Q How has liberalisation impacted Tribals in Central India?

A As I mentioned earlier, land has changed hands from Tribals to non-Tribals in utter violation of all laws. The Government has also relentlessly acquired land for mining and other purposes. Major new projects have been initiated since 1991. And add to this the violence of the State bureaucracy. Forest and police officials have served as the most oppressive arm of the State. Contractors have flourished.

The worst part is that Tribals have been unable to unite in the face of daily oppression. In the Northeast, Christianity gave space to Tribals to expand their identity. An Angami Naga could combine with other Naga tribes since both were Christians. This is how the Naga Students Union was formed in Nagaland. But in Central India, all powers rests with the Chief Minister, who often depends on the non-functioning Governor’s Advisory Council for policy inputs. This has prevented the forging of a broader identity among them.

Tribes in the Northeast have not lost control over their land and resources, which is why they are much more integrated. That is not the case in Central India, where land alienation is acute.

Q What has been the role of the State?

A The State has not taken any steps to curb land alienation. You have to realise that Tribals are scared and distrustful of courts. They cannot fight land alienation. The State should step in and fight on their behalf. But this has not happened. Look at the small towns that have mushroomed in and around Tribal areas. Not one resident or shop owner is a Tribal. Tribals have never been beneficiaries of nation-building. Tribals have given their resources without benefiting in return. In the building of modern India, they have given their balidan (sacrifice) but have got nothing in return. There have been reports that the implementation of the Forest Dwellers Act of 2006, which gives land rights to Tribals, has been tardy. What is your understanding?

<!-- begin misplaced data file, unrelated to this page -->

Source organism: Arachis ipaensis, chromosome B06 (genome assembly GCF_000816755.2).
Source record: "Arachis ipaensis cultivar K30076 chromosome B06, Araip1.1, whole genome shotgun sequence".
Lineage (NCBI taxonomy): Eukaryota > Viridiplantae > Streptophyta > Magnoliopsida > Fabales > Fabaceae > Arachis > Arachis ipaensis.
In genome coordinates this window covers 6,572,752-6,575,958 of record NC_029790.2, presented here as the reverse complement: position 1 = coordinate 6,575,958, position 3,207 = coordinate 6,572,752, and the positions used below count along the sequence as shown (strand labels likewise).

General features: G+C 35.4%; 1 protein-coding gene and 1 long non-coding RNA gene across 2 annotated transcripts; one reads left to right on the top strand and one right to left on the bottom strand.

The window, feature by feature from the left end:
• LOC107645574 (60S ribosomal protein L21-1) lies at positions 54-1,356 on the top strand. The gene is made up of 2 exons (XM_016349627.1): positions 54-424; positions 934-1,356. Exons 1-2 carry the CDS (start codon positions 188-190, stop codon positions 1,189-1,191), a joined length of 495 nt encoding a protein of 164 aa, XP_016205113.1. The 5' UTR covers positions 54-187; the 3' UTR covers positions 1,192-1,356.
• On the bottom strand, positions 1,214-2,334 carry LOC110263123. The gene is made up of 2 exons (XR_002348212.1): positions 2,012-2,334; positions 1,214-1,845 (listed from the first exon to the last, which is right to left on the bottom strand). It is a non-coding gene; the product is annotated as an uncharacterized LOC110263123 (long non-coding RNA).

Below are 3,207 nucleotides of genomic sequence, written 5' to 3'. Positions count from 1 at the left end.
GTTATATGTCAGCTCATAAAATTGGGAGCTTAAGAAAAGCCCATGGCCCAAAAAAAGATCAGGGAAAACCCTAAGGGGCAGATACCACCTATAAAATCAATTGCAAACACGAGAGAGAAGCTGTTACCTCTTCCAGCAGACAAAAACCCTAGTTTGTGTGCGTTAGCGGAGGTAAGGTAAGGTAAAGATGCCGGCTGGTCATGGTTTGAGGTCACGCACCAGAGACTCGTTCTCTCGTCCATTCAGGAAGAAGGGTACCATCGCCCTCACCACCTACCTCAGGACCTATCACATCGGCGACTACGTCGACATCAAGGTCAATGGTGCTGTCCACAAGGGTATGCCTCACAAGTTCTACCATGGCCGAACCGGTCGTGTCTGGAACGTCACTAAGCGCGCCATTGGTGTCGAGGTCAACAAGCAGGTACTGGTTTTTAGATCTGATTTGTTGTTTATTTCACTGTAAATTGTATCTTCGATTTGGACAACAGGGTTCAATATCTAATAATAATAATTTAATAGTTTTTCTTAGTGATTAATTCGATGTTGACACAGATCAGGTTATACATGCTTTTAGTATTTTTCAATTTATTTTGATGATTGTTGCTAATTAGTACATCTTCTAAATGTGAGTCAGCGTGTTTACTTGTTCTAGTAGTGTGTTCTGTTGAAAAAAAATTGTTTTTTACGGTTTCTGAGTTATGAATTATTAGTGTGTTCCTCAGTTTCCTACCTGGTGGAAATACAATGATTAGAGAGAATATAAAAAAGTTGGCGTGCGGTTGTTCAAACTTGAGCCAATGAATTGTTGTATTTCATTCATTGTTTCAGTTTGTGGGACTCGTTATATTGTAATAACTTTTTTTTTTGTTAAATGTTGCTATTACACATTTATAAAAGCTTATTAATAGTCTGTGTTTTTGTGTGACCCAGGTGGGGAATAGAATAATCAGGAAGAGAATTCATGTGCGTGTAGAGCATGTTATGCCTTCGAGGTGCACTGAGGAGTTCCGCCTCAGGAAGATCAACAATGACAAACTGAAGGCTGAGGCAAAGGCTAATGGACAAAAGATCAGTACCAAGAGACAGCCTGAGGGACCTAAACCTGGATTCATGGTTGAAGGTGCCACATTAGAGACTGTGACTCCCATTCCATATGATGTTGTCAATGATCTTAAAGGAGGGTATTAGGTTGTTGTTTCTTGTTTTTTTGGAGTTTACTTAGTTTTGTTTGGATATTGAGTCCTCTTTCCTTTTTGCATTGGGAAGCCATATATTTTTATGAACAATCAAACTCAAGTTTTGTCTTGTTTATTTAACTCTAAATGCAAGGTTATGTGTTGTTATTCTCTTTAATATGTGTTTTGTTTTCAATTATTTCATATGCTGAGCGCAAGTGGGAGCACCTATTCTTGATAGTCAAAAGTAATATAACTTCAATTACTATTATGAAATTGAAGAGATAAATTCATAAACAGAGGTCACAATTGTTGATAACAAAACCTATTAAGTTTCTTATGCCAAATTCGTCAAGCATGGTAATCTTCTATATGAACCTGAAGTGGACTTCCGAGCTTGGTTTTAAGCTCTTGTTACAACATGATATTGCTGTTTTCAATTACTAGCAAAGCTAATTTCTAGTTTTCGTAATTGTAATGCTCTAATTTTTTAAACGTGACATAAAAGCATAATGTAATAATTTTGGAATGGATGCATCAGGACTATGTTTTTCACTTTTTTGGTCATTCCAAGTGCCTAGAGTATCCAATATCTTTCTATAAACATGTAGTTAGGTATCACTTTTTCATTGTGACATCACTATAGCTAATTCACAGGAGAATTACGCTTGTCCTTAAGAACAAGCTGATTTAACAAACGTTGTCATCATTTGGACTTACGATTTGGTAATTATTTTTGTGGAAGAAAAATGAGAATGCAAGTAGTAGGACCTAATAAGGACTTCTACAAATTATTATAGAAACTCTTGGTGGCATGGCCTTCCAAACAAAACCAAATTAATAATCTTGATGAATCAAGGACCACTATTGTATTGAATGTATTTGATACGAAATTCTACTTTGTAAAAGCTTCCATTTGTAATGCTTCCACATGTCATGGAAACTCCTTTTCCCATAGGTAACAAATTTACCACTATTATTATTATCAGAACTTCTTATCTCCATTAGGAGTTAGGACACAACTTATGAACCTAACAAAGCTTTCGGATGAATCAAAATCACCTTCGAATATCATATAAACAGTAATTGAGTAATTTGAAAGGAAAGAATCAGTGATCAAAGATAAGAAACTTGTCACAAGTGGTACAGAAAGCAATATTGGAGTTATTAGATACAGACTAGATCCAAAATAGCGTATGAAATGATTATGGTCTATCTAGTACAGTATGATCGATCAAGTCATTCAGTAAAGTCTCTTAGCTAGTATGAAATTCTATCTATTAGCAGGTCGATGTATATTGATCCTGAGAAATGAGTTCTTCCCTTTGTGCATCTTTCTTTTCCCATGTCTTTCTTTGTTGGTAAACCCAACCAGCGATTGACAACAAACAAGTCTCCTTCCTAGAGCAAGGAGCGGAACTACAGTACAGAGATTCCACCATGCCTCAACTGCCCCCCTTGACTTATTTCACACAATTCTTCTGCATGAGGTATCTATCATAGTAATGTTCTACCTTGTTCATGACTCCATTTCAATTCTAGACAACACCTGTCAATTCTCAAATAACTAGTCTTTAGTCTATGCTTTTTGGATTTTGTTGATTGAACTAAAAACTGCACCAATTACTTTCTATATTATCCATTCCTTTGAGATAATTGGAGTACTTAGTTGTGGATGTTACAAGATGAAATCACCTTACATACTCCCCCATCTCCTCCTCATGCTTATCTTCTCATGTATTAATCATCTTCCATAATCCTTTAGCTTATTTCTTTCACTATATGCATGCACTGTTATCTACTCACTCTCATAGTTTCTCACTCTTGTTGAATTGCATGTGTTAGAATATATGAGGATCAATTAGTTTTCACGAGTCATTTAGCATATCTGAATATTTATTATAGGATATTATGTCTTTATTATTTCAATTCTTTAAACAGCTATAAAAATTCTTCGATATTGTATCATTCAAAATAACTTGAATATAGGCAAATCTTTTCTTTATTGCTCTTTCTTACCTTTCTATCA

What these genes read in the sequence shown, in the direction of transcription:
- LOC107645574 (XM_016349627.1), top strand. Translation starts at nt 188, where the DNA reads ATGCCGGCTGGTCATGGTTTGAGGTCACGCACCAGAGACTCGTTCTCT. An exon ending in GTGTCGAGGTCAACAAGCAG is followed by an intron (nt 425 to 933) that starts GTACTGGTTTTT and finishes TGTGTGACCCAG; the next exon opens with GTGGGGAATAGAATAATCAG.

I haven’t followed this very closely. But my sense is that the Act has been successful wherever Tribals are aware and have pushed the local administration. But in states like Madhya Pradesh, Odisha and Chhattisgarh, forest officials are actively stymieing the implementation of the Act.

Q Both mainstream political parties have hurt the Tribal cause. While the Congress sees them as vote banks, the BJP sees them as a population to be converted. Do you agree?

A Actually the ‘vote bank’ adjective is applicable more to BJP politics. It has been pushing to proselytise Tribals into the Hindu fold. This has also led to problems between Christians and non-Christians.

Congress, on the other hand, has lost the support of Dalits and Adivasis. If you look at Tribal constituencies in the last elections, most went to the BJP. Tribals are dissatisfied with the Congress for reasons already mentioned—land alienation, displacement, etcetera. They feel Congress has been unable to protect them. In fact, had there been regional parties, Tribals would have shifted their allegiance to them. But this has not happened.

Q Staying with regional parties, do Tribals fit into the ‘Dalit’ category, as the BSP is trying to fit them?

A Generally speaking, if ‘Dalit’ is a term used to represent the oppressed like Schedule Castes, Tribals and women, then it is fine. But otherwise it does not work, since Tribals themselves don’t see themselves that way. In fact, in terms of literacy, health, mortality under five years [of age] and poverty levels, they fare worse than SCs.

Q Will the committee be able to finish its task in nine months?

A The task is difficult. But we will try our best.